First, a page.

No-sweat tips for a healthy summer
• Breastfed babies don't need water in hot weather, says Teresa Pitman, Today's Parent Steps & Stages columnist and executive director of La Leche League Canada. "Studies in India have shown that breastmilk changes in hot weather — it has more fluid." Make sure to increase your fluid intake, Pitman advises — you're drinking for two. Formula-fed babies do need extra water between feedings.
• Hot weather might make breastfeeding slightly slippery. "If you're really sweaty, it's harder to get a very little baby attached," says Pitman. Before nursing, wipe off breasts gently with a towel. Then keep your cool (and baby's) by placing a cloth between you and him as he nurses.
• Taking expressed milk to an all-day outdoor event? Keep it fresh in a cooler bag with a refreezable gel pack.
• Before your kids invade their favourite seasonal retreat, give play equipment a feel. Metal rails and handles can reach a scorching 49°C (120°F) and even plastic can singe in the sun. While you're at it, douse stone walkways and patios to spare bare feet.
• If you like your greenery green, let kids frolic in the sprinkler in the morning or evening — midday sunlight quickly evaporates water.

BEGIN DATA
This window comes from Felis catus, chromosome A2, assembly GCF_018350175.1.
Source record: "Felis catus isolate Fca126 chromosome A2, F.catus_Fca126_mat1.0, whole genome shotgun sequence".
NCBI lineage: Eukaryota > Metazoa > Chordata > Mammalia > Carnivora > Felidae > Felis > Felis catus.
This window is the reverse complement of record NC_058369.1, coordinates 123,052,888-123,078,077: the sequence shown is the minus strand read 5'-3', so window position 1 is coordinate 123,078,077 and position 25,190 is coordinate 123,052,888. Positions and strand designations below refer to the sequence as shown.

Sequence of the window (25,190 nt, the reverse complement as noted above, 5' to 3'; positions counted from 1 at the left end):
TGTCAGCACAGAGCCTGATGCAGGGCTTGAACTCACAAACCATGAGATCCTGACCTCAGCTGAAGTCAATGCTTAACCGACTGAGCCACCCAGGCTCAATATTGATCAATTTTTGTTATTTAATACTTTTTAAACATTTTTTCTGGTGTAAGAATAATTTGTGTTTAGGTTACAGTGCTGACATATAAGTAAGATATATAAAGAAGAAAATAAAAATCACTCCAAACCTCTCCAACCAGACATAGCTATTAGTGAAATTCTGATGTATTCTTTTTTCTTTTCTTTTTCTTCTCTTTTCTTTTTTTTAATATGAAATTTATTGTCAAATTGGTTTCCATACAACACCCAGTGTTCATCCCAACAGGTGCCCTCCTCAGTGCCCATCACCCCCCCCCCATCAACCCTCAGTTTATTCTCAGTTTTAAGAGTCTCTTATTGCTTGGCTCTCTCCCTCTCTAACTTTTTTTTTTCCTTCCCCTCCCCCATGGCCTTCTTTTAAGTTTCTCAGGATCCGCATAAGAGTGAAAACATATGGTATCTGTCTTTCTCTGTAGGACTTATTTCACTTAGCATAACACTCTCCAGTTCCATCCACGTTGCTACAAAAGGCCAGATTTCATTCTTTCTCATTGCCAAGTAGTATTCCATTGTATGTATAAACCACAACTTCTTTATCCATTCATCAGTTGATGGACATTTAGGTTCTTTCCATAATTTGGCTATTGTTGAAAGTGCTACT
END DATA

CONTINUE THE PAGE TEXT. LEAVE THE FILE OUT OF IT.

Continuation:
• For a natural bug buster, try planting horsemint, marigolds, catnip or rosemary; scrunching their leaves will release oils that are believed to keep mosquitoes away.
• Don't forget your four-legged friends. Set up shaded areas so pets can escape the heat, and keep light-coloured pets inside when it's really roasting, as their skin burns easily.
Blackout survival tips
As households plug in fans and crank up air conditioning, rolling blackouts or hydro failures can become a problem in urban areas. Be prepared for when the power goes out:
• Keep fresh backup batteries in plugged-in radios.
• Designate someone to check on vulnerable family members.
• Stock up on must-have meds: Stores, including pharmacies, may be out of commission.
• Prepare an emergency kit with flashlights, candles, matches, a corded phone, batteries, first-aid kid, extra bottled water (if you normally buy it), canned goods, battery-operated fans, playing cards, books, games and CDs. Visit Toronto Emergency Medical Services for more info.
• Keep the fridge door closed as much as possible, so you don't lose cold air. And place a thermometer in the freezer; if the temperature remains at 4°C (about 40°F) or lower after a blackout, you can safely refreeze your food.